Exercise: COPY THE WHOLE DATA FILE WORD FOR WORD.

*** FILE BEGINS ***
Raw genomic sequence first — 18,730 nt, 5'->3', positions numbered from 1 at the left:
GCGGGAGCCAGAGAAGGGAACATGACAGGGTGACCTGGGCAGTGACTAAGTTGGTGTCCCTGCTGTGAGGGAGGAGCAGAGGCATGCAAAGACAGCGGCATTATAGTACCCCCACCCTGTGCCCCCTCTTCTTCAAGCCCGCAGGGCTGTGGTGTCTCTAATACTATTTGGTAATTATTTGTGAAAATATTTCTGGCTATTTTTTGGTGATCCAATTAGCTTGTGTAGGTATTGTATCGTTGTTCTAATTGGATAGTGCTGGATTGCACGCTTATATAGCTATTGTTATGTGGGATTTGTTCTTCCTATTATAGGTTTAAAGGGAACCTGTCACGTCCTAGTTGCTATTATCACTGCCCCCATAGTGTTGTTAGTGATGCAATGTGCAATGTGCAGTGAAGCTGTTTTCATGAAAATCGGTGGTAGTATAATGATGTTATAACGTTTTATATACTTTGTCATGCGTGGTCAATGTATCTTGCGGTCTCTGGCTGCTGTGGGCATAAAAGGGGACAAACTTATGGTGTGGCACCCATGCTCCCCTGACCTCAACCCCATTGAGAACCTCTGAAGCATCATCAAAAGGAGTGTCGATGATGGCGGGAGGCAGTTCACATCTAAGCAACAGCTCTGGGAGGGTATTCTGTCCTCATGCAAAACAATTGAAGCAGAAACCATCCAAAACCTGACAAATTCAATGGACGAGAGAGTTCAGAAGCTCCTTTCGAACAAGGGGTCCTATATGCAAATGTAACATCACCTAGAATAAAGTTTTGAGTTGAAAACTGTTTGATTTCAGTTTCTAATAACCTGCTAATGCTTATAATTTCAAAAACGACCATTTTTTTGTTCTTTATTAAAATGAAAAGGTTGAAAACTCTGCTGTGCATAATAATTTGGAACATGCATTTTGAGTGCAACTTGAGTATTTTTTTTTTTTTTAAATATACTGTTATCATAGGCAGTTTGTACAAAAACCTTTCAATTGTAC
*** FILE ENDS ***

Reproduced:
Raw genomic sequence first — 18,730 nt, 5'->3', positions numbered from 1 at the left:
GCGGGAGCCAGAGAAGGGAACATGACAGGGTGACCTGGGCAGTGACTAAGTTGGTGTCCCTGCTGTGAGGGAGGAGCAGAGGCATGCAAAGACAGCGGCATTATAGTACCCCCACCCTGTGCCCCCTCTTCTTCAAGCCCGCAGGGCTGTGGTGTCTCTAATACTATTTGGTAATTATTTGTGAAAATATTTCTGGCTATTTTTTGGTGATCCAATTAGCTTGTGTAGGTATTGTATCGTTGTTCTAATTGGATAGTGCTGGATTGCACGCTTATATAGCTATTGTTATGTGGGATTTGTTCTTCCTATTATAGGTTTAAAGGGAACCTGTCACGTCCTAGTTGCTATTATCACTGCCCCCATAGTGTTGTTAGTGATGCAATGTGCAATGTGCAGTGAAGCTGTTTTCATGAAAATCGGTGGTAGTATAATGATGTTATAACGTTTTATATACTTTGTCATGCGTGGTCAATGTATCTTGCGGTCTCTGGCTGCTGTGGGCATAAAAGGGGACAAACTTATGGTGTGGCACCCATGCTCCCCTGACCTCAACCCCATTGAGAACCTCTGAAGCATCATCAAAAGGAGTGTCGATGATGGCGGGAGGCAGTTCACATCTAAGCAACAGCTCTGGGAGGGTATTCTGTCCTCATGCAAAACAATTGAAGCAGAAACCATCCAAAACCTGACAAATTCAATGGACGAGAGAGTTCAGAAGCTCCTTTCGAACAAGGGGTCCTATATGCAAATGTAACATCACCTAGAATAAAGTTTTGAGTTGAAAACTGTTTGATTTCAGTTTCTAATAACCTGCTAATGCTTATAATTTCAAAAACGACCATTTTTTTGTTCTTTATTAAAATGAAAAGGTTGAAAACTCTGCTGTGCATAATAATTTGGAACATGCATTTTGAGTGCAACTTGAGTATTTTTTTTTTTTTTAAATATACTGTTATCATAGGCAGTTTGTACAAAAACCTTTCAATTGTAC